Retro marketing is just the thing during a recession.
June 4, 2009
Old is cool, man!
From United Airlines in-flight magazine, Hemispheres I came upon a marketing article that made me nostalgic -literally. In it, author Dale Hrabi writes about the phenomenon of retro marketing, in which advertisers use elements from a product’s past to invoke fond memories in consumers and, in turn, generate more sales from them.
His examples are solid. General Mills reintroduction of vintage styled cereal boxes “Trix are for kids!” and Old Style beer bringing back the carbonation myth, “kreuzening” in order to bring back customers. Of course advertising follows suit. Hrabi’s article cites repurposing “The Fabric of Our Lives” for Cotton as well as Pepsi’s “Refresh Everything” anthem as prime examples.
There are plenty others. Indeed, marketing has been borrowing from and romancing the past every time it’s necessary. Necessary meaning whenever the marketplace is roiling or upset. Like during a recession. People hunger for comfort foods, low prices and the kind of products and services they grew up with when, you know, times were so much simpler, cheaper and better.
It’s hogwash (how’s that for a retro phrase?) but marketing based on nostalgia can be very persuasive. People want authenticity. People associate the past with authenticity. Ergo attaching one’s product to the past makes it authentic. The more legitimate the link is the better the outcome. Irrational sure. But marketers bank on it. It’s also human nature to look at history wistfully. Fact is most of the “good old days” were anything but.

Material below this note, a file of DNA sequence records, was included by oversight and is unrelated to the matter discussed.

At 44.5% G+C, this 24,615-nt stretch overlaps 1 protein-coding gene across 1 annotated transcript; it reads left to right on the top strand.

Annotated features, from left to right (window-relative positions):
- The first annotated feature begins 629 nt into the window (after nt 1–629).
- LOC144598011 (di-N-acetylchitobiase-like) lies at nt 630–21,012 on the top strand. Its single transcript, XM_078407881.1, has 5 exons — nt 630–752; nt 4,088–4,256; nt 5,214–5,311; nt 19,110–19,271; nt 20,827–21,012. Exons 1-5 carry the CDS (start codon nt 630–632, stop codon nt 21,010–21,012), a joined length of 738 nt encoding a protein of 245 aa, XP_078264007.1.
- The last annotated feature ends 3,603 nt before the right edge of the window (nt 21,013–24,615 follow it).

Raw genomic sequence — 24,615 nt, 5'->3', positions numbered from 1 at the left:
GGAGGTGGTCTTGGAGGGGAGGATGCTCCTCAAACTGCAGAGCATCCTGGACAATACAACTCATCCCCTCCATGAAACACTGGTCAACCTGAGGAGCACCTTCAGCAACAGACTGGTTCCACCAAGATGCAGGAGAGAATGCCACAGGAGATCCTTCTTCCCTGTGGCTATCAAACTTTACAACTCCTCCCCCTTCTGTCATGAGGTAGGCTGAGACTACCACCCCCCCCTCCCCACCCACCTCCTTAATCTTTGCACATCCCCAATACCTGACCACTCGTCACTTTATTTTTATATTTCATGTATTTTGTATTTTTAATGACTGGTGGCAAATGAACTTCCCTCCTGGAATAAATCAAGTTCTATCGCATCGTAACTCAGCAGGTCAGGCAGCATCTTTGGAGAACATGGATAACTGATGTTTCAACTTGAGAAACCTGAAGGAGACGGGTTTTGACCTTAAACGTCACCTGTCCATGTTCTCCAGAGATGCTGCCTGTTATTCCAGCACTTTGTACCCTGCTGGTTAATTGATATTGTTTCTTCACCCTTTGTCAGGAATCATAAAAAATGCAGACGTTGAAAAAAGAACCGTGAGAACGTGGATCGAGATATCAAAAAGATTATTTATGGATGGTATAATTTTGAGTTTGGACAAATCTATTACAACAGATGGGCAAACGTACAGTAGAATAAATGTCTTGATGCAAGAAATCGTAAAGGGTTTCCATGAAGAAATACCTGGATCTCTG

Retro chic is a phrase I learned doing the Altoids campaign. Talk about romancing history. Everything about Altoids had a historic context (the formula, the packaging, the company), which partly explains why it became so popular in present day.
I’ve often wondered why certain advertisers don’t re-run beloved old campaigns. Anything in a can or box is likely the same as it was when we were growing up. Or close enough. Why not advertise it that way? The few times I’ve suggested as much to an agency peer the idea was never taken seriously. (Perhaps because we can’t make money on production.) Yet clients are just as reluctant to mine the past. Maybe it just seems like a copout.
But marketers are certainly flirting with the notion now. Back again “The Fabric of Our Lives” first appeared in 1989. “Have It Your Way” was Burger King’s slogan when I ate that crap in high school. Throw back soft drinks. Old school gym shoes. This is your father’s fill-in-the-blank. It’s all good. Anything that takes consumers back to a time when they were consuming!
Follow my old ass on Twitter or say Hello on Facebook -SRP